Cardiac Imaging and Image Analysis

Ultrasound and microbubble contrast agents offer imaging and quantifying microcirculation / perfusion within the myocardium. Perfusion defects are an early indicator of coronary heart diseases as opposed to the current clinical practice which still relies on detection of cardiac wall motion abnormalities.

We are interested in developing novel imaging (e.g. high frame rate imaging) and image analysis techniques to image and quantify myocardium perfusion defects, in order for improved detection and treatment monitoring of coronary heart diseases.


Example projects:

High Frame-rate imaging of myocardium perfusion

There is currently significant interest in cardiac imaging with ultrasound (US) and new ultrafast techniques for increased frame rate using diverging transmission. However there has been to date no specific investigation reported, as far as we are aware, for Contrast Enhanced Ultrasound (CEUS) cardiac imaging using ultrafast ultrasound and diverging waves.

We have developed a High Frame Rate contrast Echocardiography (HFR CE) diverging wave imaging system using a cardiac probe and pulse inversion, and demonstrate its feasibility for heart perfusion applications [1]. The technique has been first evaluated on a simple test phantom in the laboratory [2] then on sheep model [3] and finally on healthy human volunteers [1].

The video below shows the conventional focus CE acquisition versus the HFR CE method proposed. Focus-CE is acquired with a frame rate of 25 frames per seconds while HFR-CE is acquired at 250 frames per seconds.



The Figure 1 shows the replenishment time-intensity curve of conventional focus CE and HFR CE acquisition after a flash destruction at time 0 seconds. It shows the possibility to use the Verasonics Platform to perform destruction-replenishment imaging at high frame rates.


Figure 1: Replenishment time-intensity curves in healthy human volunteers [1]


Thanks to the high frame rate acquisition, the flow velocity map within the cardiac chambers is successfully obtained as shown in Figure 2. The flow velocity map is obtained by using the HFR-CE transmission and our ultrasound imaging velocimetry (UIV) methods developed in the lab [4].


Figure 2: Chamber flow velocity map at different cardiac phases before and after R wave (R-0.12s, R-0.02s and R+0.12s respectively) [1]

Computer-Aided Perfusion Quantification in Myocardial Contrast Echocardiography

The assessment of blood perfusion in the microvessels of the heart is important in cardiology, especially for the diagnosis of coronary heart diseases (CAD). Myocardial contrast echocardiography (MCE) is one non-invasive way of assessing myocardial perfusion and uses the microbubbles as contrast agents. It is based on the bubble destruction and replenishment method (Figure 1). As MCE is noisy and highly variable, human visual assessments are subjective and unreliable. The project aims to develop novel semi-automatic computer-assisted tools and quantification methods (video, below) to improve the accuracy and reproducibility of myocardial perfusion quantification using MCE [5].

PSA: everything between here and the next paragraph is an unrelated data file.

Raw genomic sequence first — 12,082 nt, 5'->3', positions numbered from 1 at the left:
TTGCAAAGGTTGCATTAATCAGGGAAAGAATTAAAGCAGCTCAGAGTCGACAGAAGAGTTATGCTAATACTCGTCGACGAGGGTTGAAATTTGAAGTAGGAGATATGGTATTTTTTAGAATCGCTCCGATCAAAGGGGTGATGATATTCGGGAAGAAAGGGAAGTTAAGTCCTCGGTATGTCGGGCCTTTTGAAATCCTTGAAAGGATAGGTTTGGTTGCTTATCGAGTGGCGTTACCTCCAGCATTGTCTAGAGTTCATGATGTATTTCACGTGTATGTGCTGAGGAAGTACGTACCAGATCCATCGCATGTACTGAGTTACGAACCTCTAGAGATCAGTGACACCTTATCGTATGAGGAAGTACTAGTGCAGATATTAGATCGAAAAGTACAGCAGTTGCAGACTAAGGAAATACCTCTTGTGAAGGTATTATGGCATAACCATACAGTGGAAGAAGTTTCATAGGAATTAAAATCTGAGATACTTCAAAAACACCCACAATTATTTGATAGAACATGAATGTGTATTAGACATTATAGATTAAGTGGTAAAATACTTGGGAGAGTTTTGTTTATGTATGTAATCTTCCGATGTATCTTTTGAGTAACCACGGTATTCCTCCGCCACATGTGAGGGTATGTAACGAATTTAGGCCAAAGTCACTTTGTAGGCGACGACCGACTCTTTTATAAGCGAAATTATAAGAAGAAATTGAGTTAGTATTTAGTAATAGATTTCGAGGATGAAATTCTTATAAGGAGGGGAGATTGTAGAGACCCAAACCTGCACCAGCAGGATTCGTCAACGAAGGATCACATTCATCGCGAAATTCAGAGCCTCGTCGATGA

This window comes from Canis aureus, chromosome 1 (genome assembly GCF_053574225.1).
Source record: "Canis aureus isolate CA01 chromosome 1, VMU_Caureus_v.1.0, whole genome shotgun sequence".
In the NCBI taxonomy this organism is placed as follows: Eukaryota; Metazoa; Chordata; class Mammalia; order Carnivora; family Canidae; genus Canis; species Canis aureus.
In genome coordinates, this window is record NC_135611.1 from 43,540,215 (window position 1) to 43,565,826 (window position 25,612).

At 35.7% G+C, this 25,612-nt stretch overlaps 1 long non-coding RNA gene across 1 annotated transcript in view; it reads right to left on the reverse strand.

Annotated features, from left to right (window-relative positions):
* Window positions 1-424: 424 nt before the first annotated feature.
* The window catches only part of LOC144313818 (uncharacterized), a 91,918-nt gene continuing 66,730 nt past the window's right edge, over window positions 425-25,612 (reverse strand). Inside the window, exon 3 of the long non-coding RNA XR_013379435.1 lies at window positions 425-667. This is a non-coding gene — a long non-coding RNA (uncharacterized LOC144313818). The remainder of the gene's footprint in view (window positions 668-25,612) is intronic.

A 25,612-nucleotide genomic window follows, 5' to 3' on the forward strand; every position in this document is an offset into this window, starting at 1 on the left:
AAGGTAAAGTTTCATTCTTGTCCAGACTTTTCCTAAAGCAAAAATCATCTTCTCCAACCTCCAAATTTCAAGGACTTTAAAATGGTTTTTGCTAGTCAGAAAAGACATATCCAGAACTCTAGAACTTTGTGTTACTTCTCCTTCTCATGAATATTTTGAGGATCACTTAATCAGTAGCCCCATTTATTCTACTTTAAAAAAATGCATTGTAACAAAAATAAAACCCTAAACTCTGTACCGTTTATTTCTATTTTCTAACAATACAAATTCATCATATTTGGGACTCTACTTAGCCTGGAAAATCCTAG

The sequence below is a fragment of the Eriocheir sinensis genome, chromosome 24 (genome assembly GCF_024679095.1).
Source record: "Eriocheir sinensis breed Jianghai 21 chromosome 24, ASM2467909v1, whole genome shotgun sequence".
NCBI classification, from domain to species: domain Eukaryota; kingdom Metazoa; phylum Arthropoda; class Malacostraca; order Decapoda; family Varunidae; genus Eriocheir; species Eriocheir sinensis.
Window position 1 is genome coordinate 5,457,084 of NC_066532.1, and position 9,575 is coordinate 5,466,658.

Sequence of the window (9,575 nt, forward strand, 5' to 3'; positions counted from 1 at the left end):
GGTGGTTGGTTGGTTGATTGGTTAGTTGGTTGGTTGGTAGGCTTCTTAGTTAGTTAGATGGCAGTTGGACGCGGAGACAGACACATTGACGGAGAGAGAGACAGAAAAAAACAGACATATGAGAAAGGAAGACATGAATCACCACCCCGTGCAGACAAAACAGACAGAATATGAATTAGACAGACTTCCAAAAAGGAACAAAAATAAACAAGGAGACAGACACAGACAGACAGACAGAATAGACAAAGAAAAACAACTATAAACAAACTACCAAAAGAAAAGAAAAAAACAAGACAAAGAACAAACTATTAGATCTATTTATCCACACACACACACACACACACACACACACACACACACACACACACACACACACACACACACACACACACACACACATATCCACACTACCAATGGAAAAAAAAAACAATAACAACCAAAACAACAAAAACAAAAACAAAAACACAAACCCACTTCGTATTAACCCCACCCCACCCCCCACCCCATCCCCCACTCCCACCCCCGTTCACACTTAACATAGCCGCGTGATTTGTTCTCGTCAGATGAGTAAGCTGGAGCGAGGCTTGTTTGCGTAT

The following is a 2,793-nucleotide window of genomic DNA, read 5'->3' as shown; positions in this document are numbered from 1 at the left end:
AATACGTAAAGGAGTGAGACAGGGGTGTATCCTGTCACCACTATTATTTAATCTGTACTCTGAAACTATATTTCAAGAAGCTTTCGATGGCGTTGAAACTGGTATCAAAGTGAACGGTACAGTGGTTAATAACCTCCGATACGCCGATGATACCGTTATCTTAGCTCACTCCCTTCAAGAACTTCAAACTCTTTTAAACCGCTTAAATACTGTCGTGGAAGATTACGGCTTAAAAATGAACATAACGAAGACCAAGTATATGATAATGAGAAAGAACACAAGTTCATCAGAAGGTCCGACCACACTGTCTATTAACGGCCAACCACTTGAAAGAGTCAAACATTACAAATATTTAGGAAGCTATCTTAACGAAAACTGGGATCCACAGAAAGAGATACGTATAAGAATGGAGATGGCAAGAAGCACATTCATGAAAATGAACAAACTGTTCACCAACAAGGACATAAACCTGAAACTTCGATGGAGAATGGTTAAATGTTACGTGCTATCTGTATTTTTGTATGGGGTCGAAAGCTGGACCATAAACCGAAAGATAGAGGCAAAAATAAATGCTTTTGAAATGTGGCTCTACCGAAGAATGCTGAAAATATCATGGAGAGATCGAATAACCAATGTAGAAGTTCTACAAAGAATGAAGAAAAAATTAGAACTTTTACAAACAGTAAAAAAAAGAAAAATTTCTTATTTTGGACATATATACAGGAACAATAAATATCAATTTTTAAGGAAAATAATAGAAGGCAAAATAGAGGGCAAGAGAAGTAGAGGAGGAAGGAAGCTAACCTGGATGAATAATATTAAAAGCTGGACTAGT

Figure 2: The computer-assisted tools and quantification methods we developed to analyse MCE data
Figure 2: The computer-assisted tools and quantification methods we developed to analyse MCE data



 A real-time MCE sequence of the left ventricle showing perfusion in the myocardium. Tracking of the myocardium (red contour) is done by image registration.

Automatic Myocardium Segmentation in MCE

Myocardial contrast echocardiography (MCE) shows great potential for early detection and diagnosis of coronary artery diseases. But its quantitative analysis requires accurate myocardium segmentation. This is challenging due to the large sources of variations and noise found in MCE data. We aim to develop semi or fully  automatic myocardium segmentation algorithms that are specifically designed for MCE data. Our work has focused on using random forest (Figure 3), statistical shape modelling (Figure 4) and image registration (video, above) to solve the segmentation problem [6].

Figure 3: Myocardial segmentation using random forest.
Figure 3: Myocardial segmentation using random forest.


Figure 4. Statistical shape modelling of the left ventricle to guide in the segmentation.
Figure 4. Statistical shape modelling of the left ventricle to guide in the segmentation.


  1. M. Toulemonde, R. Corbett, V. Papadopoulou, N. Chahal, Y. Li, C. H. Leow, D. O. Cosgrove, R. J. Eckersley,N. Duncan, R. Senior, and M.X. Tang, “High Frame Rate Contrast Echocardiography – in human demonstration”, JACC Cardiovascular Imaging
  2. M Toulemonde, V Papadopoulou, MX Tang, “A Contrast Enhanced Ultrasound imaging system with diverging waves for cardiac imaging – initial evaluation on a beating phantom”
  3. Matthieu Toulemonde, Yuanwei Li, Shengtao Lin, Mairead Butler, William C Duncan, Vassilis Sboros, Robert Eckersley, Meng-Xing Tang, “Cardiac imaging with high frame rate contrast enhanced ultrasound: in-vivo demonstration”, IEEE IUS, Tours, 2016
  4. C.H. Leow, and M.X. Tang, “Spatio-Temporal Flow and Wall Shear Stress Mapping Based on Incoherent Ensemble-Correlation of Ultrafast Contrast Enhanced Ultrasound Images”, Ultrasound in Medicine & Biology, In Press, 2017
  5. Y Li, N Chahal, R Senior, MX Tang. Reproducible Computer Assisted Quantification of Myocardial Perfusion with Contrast Enhanced Ultrasound. Journal of the American Society of Echocardiography. (Under review)
  6. Y Li, N Chahal, R Senior, MX Tang. (2016) Segmentation of Myocardium in Contrast Echocardiography using Random Forest. 2016 IEEE 13th International Symposium on Biomedical Imaging (ISBI).


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